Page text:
There are significant changes to both exterior temperature, (as much as 30 degrees in a single day), and to the humidity in this coastal location. We believe that it is essential that the operator effectively address this breach in atmospheric control for the interiors of this historic structure at Promenade Deck and all other decks with a like situation as soon as possible.
Option B - would result in restoring the Observation Bar to its original dimensions. The forward enclosed promenade area added to it during the conversion (below - left) would be returned to it original passageway role. The barriers to the enclosed promenade (below - right) disappears.
First Funnel Hatch area – a pair of high speed service elevators that serve D deck to Sports deck are installed in the starboard portion of the first funnel shaft.
Main Hall and adjacencies – the postwar pattern of linoleum restored in the mid-1990s in the Main Hall might be extended into the passageway areas forward towards the Observation Bar. The custom designed area rug and full seating compliment of leather sofas and chairs in the center of the Main Hall might be recreated. The elegant ceiling, postwar faux leather treatment on the walls, as well as the display cases needs serious restoration. The glass and wood doors to the main hall from the enclosed promenades removed in the late 1980s should be rehung. The lighting scheme needs restoration as well.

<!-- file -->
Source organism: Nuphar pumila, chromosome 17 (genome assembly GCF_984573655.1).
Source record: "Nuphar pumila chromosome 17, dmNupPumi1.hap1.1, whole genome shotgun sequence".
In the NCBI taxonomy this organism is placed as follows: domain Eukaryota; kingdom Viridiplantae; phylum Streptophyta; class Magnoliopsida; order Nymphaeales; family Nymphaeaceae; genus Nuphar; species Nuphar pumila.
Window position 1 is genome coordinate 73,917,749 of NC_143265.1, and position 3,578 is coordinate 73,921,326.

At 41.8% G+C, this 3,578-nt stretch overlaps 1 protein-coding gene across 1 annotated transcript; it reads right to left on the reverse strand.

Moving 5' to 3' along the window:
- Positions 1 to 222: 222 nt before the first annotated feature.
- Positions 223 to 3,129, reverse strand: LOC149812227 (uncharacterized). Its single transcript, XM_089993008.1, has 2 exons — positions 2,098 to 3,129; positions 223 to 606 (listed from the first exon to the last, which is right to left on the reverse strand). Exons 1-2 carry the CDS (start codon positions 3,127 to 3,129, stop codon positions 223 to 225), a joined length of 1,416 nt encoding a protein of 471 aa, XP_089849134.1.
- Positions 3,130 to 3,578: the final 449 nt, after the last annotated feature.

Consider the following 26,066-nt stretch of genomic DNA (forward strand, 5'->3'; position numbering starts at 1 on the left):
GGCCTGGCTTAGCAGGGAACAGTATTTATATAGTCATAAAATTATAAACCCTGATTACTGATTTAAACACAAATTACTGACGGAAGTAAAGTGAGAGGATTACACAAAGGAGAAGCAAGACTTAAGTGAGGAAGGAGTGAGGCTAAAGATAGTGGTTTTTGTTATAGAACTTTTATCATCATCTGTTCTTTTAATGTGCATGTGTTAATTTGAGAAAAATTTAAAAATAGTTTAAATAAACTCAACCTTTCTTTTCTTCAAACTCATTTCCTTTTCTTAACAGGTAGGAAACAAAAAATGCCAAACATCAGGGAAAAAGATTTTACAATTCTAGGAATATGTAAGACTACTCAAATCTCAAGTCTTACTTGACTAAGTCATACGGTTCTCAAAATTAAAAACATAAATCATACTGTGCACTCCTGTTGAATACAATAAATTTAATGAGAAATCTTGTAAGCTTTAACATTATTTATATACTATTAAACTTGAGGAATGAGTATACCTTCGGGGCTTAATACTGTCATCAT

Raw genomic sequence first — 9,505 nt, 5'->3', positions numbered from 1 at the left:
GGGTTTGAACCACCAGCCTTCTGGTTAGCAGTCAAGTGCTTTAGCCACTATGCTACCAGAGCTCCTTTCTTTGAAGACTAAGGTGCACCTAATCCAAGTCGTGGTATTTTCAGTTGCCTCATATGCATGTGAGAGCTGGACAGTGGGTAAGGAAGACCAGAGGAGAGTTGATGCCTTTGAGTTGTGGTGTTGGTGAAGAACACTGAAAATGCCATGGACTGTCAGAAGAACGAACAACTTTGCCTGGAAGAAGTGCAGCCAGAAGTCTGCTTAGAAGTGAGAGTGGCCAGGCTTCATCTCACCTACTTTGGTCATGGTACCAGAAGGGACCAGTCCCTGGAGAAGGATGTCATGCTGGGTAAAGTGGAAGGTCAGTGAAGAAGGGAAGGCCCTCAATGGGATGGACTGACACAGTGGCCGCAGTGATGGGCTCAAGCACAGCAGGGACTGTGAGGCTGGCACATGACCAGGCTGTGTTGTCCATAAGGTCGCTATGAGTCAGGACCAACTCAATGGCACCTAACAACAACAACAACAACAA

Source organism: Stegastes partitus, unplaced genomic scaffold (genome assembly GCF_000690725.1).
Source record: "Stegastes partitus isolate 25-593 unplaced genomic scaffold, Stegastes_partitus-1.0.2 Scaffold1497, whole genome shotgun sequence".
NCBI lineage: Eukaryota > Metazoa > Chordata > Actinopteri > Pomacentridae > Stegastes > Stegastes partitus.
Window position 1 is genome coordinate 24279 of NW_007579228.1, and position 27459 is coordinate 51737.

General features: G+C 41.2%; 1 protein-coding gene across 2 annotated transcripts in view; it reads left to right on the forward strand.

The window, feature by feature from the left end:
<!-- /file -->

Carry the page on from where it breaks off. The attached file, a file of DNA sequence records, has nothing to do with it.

We see the Main Hall area and adjacencies continuing to serve as the primary retail area on the ship. But rather than housing a series of leased gift shops that are unrelated to the original functions of the rooms they occupy we see this set of rooms serving as showcases for the merchandise program of the Queen Mary as well as reflecting the original purpose of each room. See the related articles listed in the index for this deck for further details.
The First Class Lounges – were a carefully planned and magnificently decorated set of public rooms arranged in a circular pattern. These included the Main Lounge, the Long Gallery, the Smoking Room, the Ballroom and the Starboard Gallery. Restored they might be used singly or ensuite for receptions, weddings and as a live-entertainment center. These rooms were a highlight of the visit to the pre-war ship.
These rooms obstruct both the original and proposed pedestrian traffic flow; they block the flow of natural light into the original public rooms and are simply unnecessary here. As good or better restaurant amenities can be created on Sun Deck.